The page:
Red tape is a derisive term for excessive regulation or rigid conformity to formal rules that is considered redundant or bureaucratic and hinders or prevents action or decision-making. It is usually applied to the government, but can also be applied to other organizations like corporations.
Things often described as “red tape” include filling out paperwork, obtaining licenses, having multiple people or committees approve a decision, and various low-level rules that make conducting one’s affairs slower, more difficult, or both. It is generally believed that the term originated with the Spanish administration of Charles V, King of Spain and Holy Roman Emperor, in the early 16th century, who started to use red tape in an effort to modernize the administration that was running his vast empire.
The red tape was used to bind the most important administrative dossiers that required immediate discussion by the Council of State, and separate them from issues that were treated in an ordinary administrative way, which were bound with ordinary string. Although they were not governing such a vast territory as Charles V, this practice of using red tape to separate the important dossiers that had to be discussed was quickly copied by the other modern European monarchs to speed up their administrative machines.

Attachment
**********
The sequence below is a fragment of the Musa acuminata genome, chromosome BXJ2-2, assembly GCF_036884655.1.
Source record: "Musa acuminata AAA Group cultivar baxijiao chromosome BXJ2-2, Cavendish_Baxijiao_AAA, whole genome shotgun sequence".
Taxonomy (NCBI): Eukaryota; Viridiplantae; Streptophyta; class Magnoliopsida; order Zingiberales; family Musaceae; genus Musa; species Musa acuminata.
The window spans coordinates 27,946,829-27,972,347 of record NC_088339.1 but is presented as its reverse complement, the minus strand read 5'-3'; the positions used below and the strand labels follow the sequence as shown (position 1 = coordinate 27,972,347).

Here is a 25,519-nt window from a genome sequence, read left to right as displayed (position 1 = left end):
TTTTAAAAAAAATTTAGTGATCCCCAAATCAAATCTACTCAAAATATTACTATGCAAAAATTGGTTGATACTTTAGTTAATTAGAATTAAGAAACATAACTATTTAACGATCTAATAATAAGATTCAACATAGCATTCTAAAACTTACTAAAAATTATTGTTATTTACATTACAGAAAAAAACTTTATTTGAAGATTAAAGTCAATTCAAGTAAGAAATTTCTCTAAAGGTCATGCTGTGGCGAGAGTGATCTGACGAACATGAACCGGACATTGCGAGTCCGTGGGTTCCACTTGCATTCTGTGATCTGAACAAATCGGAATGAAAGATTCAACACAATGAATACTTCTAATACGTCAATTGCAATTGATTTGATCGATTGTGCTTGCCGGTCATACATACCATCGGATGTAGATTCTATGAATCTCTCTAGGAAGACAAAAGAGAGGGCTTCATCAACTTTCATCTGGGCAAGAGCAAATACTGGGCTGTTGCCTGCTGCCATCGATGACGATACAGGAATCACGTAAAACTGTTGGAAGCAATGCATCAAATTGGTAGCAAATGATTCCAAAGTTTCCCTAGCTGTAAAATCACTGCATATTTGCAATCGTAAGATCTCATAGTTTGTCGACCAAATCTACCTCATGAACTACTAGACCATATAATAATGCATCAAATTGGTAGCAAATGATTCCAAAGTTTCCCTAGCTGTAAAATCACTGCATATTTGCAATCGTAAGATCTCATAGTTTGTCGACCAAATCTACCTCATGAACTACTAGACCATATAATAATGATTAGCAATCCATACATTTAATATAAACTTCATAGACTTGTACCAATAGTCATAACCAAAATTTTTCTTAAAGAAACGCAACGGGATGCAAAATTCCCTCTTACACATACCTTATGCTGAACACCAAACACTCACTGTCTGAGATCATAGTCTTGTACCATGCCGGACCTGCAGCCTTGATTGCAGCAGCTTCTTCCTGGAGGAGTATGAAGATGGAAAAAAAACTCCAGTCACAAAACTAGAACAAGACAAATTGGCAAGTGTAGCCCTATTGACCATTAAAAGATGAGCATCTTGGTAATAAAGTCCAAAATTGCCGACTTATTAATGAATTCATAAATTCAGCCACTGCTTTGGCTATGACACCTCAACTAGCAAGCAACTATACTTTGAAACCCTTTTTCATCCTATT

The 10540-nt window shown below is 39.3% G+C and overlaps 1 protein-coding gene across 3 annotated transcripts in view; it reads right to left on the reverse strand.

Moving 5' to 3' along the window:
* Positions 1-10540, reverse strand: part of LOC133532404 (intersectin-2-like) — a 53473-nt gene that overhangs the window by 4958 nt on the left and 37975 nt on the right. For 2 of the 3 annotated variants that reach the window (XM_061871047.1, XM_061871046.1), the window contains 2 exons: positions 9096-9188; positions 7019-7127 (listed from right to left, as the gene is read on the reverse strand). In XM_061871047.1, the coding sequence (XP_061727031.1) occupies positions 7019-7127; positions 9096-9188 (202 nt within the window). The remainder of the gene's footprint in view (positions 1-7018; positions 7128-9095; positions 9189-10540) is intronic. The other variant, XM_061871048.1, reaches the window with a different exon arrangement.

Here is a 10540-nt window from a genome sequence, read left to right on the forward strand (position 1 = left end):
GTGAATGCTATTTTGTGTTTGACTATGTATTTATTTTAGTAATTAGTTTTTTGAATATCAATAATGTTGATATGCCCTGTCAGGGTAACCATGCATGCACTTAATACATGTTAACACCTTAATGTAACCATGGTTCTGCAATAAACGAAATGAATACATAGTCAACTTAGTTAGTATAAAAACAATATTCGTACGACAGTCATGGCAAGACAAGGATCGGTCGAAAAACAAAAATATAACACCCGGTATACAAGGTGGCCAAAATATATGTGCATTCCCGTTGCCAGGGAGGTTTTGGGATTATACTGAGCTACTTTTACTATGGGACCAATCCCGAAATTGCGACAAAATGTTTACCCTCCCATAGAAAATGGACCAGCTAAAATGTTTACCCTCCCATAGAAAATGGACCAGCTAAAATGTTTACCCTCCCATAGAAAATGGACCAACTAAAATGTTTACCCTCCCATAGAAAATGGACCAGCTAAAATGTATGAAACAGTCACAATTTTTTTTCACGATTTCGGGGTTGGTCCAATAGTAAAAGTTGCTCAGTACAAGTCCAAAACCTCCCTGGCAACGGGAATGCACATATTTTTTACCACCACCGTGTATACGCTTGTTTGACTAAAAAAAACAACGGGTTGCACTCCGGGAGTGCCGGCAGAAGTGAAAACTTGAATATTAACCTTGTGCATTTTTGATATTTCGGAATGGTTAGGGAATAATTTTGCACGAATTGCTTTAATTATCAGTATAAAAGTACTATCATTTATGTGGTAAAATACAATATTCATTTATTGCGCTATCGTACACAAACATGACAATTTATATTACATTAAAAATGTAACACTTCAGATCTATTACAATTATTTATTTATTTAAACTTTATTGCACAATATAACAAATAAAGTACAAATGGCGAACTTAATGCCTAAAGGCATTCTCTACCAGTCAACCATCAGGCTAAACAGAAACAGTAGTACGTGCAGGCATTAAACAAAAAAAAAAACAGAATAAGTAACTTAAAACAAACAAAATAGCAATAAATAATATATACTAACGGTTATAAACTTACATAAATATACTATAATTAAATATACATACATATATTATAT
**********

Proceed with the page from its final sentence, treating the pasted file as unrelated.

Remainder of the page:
England’s Henry VIII used red string, ribbon, or cloth to secure the petitions he sent to Pope Clement VII requesting the annulment of his marriage to Catherine of Aragon in 1527. The tradition continued through to the 17th and 18th centuries.
In David Copperfield, Charles Dickens wrote, “Britannia, that unfortunate female, is always before me, like a trussed fowl: skewered through and through with office pens, and bound hand and foot with red tape.” The English practice of binding documents and official papers with red tape was popularized in Thomas Carlyle’s writings, protesting against official inertia with expressions like “Little other than a red tape Talking-machine, and unhappy Bag of Parliamentary Eloquence”.
In the late 20th century and continuing into the 21st century, with civil servants using computers and information technology, a legacy from the administration of the Spanish Empire can still be observed
where some parts of the higher levels of the Spanish administration continue the tradition of using red tape to bind important dossiers that need to be discussed and to keep them bound in red tape when the dossier is closed.
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